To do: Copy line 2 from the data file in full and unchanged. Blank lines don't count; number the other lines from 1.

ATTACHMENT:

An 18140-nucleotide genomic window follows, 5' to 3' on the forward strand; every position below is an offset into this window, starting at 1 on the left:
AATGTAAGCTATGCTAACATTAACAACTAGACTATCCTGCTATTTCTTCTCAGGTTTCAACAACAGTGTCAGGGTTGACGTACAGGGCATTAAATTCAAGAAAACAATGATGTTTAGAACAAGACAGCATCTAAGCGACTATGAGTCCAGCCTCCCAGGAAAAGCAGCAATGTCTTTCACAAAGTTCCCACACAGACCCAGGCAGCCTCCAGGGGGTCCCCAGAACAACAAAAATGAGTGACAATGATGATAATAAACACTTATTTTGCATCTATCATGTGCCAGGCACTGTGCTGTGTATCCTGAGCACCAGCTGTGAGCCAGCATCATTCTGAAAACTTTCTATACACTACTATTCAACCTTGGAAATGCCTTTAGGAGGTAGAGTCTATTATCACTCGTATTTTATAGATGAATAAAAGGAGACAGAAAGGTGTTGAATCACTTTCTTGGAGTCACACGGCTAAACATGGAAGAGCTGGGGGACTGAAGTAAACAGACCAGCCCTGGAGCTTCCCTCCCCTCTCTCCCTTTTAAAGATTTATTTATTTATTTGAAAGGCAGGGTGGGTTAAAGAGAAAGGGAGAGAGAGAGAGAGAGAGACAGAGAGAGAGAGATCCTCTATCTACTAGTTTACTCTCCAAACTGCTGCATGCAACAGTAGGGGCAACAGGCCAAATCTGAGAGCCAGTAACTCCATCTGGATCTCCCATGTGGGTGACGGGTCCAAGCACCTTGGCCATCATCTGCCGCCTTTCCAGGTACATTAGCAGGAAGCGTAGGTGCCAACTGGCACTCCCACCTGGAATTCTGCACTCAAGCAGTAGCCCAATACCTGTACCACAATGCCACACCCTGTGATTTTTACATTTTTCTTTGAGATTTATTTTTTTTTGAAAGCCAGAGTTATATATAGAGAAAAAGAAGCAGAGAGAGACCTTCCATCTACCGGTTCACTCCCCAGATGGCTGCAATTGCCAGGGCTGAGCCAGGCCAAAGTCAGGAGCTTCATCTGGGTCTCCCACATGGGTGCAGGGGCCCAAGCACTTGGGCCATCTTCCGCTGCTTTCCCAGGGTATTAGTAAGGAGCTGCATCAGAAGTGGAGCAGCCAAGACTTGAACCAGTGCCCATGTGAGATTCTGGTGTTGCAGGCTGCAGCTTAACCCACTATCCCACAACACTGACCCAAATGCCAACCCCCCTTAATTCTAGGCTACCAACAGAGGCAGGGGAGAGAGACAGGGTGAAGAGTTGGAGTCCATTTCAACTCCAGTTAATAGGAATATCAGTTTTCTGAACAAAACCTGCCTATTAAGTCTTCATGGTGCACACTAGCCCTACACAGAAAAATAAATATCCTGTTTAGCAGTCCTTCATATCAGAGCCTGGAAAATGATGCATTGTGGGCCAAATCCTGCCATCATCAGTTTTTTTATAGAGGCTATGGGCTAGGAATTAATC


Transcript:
AATGTAAGCTATGCTAACATTAACAACTAGACTATCCTGCTATTTCTTCTCAGGTTTCAACAACAGTGTCAGGGTTGACGTACAGGGCATTAAATTCAAGAAAACAATGATGTTTAGAACAAGACAGCATCTAAGCGACTATGAGTCCAGCCTCCCAGGAAAAGCAGCAATGTCTTTCACAAAGTTCCCACACAGACCCAGGCAGCCTCCAGGGGGTCCCCAGAACAACAAAAATGAGTGACAATGATGATAATAAACACTTATTTTGCATCTATCATGTGCCAGGCACTGTGCTGTGTATCCTGAGCACCAGCTGTGAGCCAGCATCATTCTGAAAACTTTCTATACACTACTATTCAACCTTGGAAATGCCTTTAGGAGGTAGAGTCTATTATCACTCGTATTTTATAGATGAATAAAAGGAGACAGAAAGGTGTTGAATCACTTTCTTGGAGTCACACGGCTAAACATGGAAGAGCTGGGGGACTGAAGTAAACAGACCAGCCCTGGAGCTTCCCTCCCCTCTCTCCCTTTTAAAGATTTATTTATTTATTTGAAAGGCAGGGTGGGTTAAAGAGAAAGGGAGAGAGAGAGAGAGAGAGACAGAGAGAGAGAGATCCTCTATCTACTAGTTTACTCTCCAAACTGCTGCATGCAACAGTAGGGGCAACAGGCCAAATCTGAGAGCCAGTAACTCCATCTGGATCTCCCATGTGGGTGACGGGTCCAAGCACCTTGGCCATCATCTGCCGCCTTTCCAGGTACATTAGCAGGAAGCGTAGGTGCCAACTGGCACTCCCACCTGGAATTCTGCACTCAAGCAGTAGCCCAATACCTGTACCACAATGCCACACCCTGTGATTTTTACATTTTTCTTTGAGATTTATTTTTTTTTGAAAGCCAGAGTTATATATAGAGAAAAAGAAGCAGAGAGAGACCTTCCATCTACCGGTTCACTCCCCAGATGGCTGCAATTGCCAGGGCTGAGCCAGGCCAAAGTCAGGAGCTTCATCTGGGTCTCCCACATGGGTGCAGGGGCCCAAGCACTTGGGCCATCTTCCGCTGCTTTCCCAGGGTATTAGTAAGGAGCTGCATCAGAAGTGGAGCAGCCAAGACTTGAACCAGTGCCCATGTGAGATTCTGGTGTTGCAGGCTGCAGCTTAACCCACTATCCCACAACACTGACCCAAATGCCAACCCCCCTTAATTCTAGGCTACCAACAGAGGCAGGGGAGAGAGACAGGGTGAAGAGTTGGAGTCCATTTCAACTCCAGTTAATAGGAATATCAGTTTTCTGAACAAAACCTGCCTATTAAGTCTTCATGGTGCACACTAGCCCTACACAGAAAAATAAATATCCTGTTTAGCAGTCCTTCATATCAGAGCCTGGAAAATGATGCATTGTGGGCCAAATCCTGCCATCATCAGTTTTTTTATAGAGGCTATGGGCTAGGAATTAATC